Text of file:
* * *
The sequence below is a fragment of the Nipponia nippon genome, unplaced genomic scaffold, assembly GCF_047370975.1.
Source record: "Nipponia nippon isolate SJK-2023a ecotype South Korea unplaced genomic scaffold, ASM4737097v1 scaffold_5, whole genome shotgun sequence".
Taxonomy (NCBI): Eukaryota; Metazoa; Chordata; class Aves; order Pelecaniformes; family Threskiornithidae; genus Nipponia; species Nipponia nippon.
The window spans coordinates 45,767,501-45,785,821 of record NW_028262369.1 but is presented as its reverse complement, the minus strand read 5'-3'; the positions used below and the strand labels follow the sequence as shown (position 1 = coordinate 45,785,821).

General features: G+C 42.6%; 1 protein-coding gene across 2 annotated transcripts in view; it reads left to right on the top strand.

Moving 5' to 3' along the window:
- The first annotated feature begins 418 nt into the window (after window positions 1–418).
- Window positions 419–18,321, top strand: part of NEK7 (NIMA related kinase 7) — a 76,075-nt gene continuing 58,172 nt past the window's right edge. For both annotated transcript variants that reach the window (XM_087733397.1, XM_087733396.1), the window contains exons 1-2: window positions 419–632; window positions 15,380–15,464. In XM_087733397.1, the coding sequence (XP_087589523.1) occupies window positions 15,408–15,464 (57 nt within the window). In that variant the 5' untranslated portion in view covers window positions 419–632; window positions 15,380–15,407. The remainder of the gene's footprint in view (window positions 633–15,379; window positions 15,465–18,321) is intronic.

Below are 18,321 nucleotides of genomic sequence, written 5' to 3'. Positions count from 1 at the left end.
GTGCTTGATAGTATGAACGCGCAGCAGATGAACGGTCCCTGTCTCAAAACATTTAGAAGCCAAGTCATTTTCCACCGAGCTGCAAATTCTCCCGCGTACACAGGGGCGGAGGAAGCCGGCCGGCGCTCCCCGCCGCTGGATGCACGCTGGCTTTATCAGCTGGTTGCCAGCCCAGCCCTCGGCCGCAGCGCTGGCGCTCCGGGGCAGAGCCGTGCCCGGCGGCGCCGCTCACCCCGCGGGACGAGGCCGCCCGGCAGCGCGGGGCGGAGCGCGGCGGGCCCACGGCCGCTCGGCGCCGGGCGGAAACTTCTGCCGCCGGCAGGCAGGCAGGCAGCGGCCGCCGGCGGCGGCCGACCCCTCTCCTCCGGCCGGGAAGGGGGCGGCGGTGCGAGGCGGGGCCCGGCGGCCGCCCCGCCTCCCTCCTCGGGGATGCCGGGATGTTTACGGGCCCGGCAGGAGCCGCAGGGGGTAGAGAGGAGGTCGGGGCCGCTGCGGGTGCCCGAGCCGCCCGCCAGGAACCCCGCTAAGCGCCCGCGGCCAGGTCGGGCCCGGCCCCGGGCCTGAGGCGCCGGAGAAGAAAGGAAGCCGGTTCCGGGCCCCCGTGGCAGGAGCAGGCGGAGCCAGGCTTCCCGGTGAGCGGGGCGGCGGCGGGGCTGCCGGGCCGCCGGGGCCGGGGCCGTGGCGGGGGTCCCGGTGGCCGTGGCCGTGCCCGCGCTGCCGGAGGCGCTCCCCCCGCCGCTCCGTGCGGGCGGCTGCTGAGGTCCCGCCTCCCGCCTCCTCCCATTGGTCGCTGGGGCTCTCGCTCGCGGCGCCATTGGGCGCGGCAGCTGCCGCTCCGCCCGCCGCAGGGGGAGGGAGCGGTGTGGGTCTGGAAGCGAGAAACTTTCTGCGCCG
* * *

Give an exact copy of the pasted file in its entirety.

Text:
The sequence below is a fragment of the Nipponia nippon genome, unplaced genomic scaffold, assembly GCF_047370975.1.
Source record: "Nipponia nippon isolate SJK-2023a ecotype South Korea unplaced genomic scaffold, ASM4737097v1 scaffold_5, whole genome shotgun sequence".
Taxonomy (NCBI): Eukaryota; Metazoa; Chordata; class Aves; order Pelecaniformes; family Threskiornithidae; genus Nipponia; species Nipponia nippon.
The window spans coordinates 45,767,501-45,785,821 of record NW_028262369.1 but is presented as its reverse complement, the minus strand read 5'-3'; the positions used below and the strand labels follow the sequence as shown (position 1 = coordinate 45,785,821).

General features: G+C 42.6%; 1 protein-coding gene across 2 annotated transcripts in view; it reads left to right on the top strand.

Moving 5' to 3' along the window:
- The first annotated feature begins 418 nt into the window (after window positions 1–418).
- Window positions 419–18,321, top strand: part of NEK7 (NIMA related kinase 7) — a 76,075-nt gene continuing 58,172 nt past the window's right edge. For both annotated transcript variants that reach the window (XM_087733397.1, XM_087733396.1), the window contains exons 1-2: window positions 419–632; window positions 15,380–15,464. In XM_087733397.1, the coding sequence (XP_087589523.1) occupies window positions 15,408–15,464 (57 nt within the window). In that variant the 5' untranslated portion in view covers window positions 419–632; window positions 15,380–15,407. The remainder of the gene's footprint in view (window positions 633–15,379; window positions 15,465–18,321) is intronic.

Below are 18,321 nucleotides of genomic sequence, written 5' to 3'. Positions count from 1 at the left end.
GTGCTTGATAGTATGAACGCGCAGCAGATGAACGGTCCCTGTCTCAAAACATTTAGAAGCCAAGTCATTTTCCACCGAGCTGCAAATTCTCCCGCGTACACAGGGGCGGAGGAAGCCGGCCGGCGCTCCCCGCCGCTGGATGCACGCTGGCTTTATCAGCTGGTTGCCAGCCCAGCCCTCGGCCGCAGCGCTGGCGCTCCGGGGCAGAGCCGTGCCCGGCGGCGCCGCTCACCCCGCGGGACGAGGCCGCCCGGCAGCGCGGGGCGGAGCGCGGCGGGCCCACGGCCGCTCGGCGCCGGGCGGAAACTTCTGCCGCCGGCAGGCAGGCAGGCAGCGGCCGCCGGCGGCGGCCGACCCCTCTCCTCCGGCCGGGAAGGGGGCGGCGGTGCGAGGCGGGGCCCGGCGGCCGCCCCGCCTCCCTCCTCGGGGATGCCGGGATGTTTACGGGCCCGGCAGGAGCCGCAGGGGGTAGAGAGGAGGTCGGGGCCGCTGCGGGTGCCCGAGCCGCCCGCCAGGAACCCCGCTAAGCGCCCGCGGCCAGGTCGGGCCCGGCCCCGGGCCTGAGGCGCCGGAGAAGAAAGGAAGCCGGTTCCGGGCCCCCGTGGCAGGAGCAGGCGGAGCCAGGCTTCCCGGTGAGCGGGGCGGCGGCGGGGCTGCCGGGCCGCCGGGGCCGGGGCCGTGGCGGGGGTCCCGGTGGCCGTGGCCGTGCCCGCGCTGCCGGAGGCGCTCCCCCCGCCGCTCCGTGCGGGCGGCTGCTGAGGTCCCGCCTCCCGCCTCCTCCCATTGGTCGCTGGGGCTCTCGCTCGCGGCGCCATTGGGCGCGGCAGCTGCCGCTCCGCCCGCCGCAGGGGGAGGGAGCGGTGTGGGTCTGGAAGCGAGAAACTTTCTGCGCCG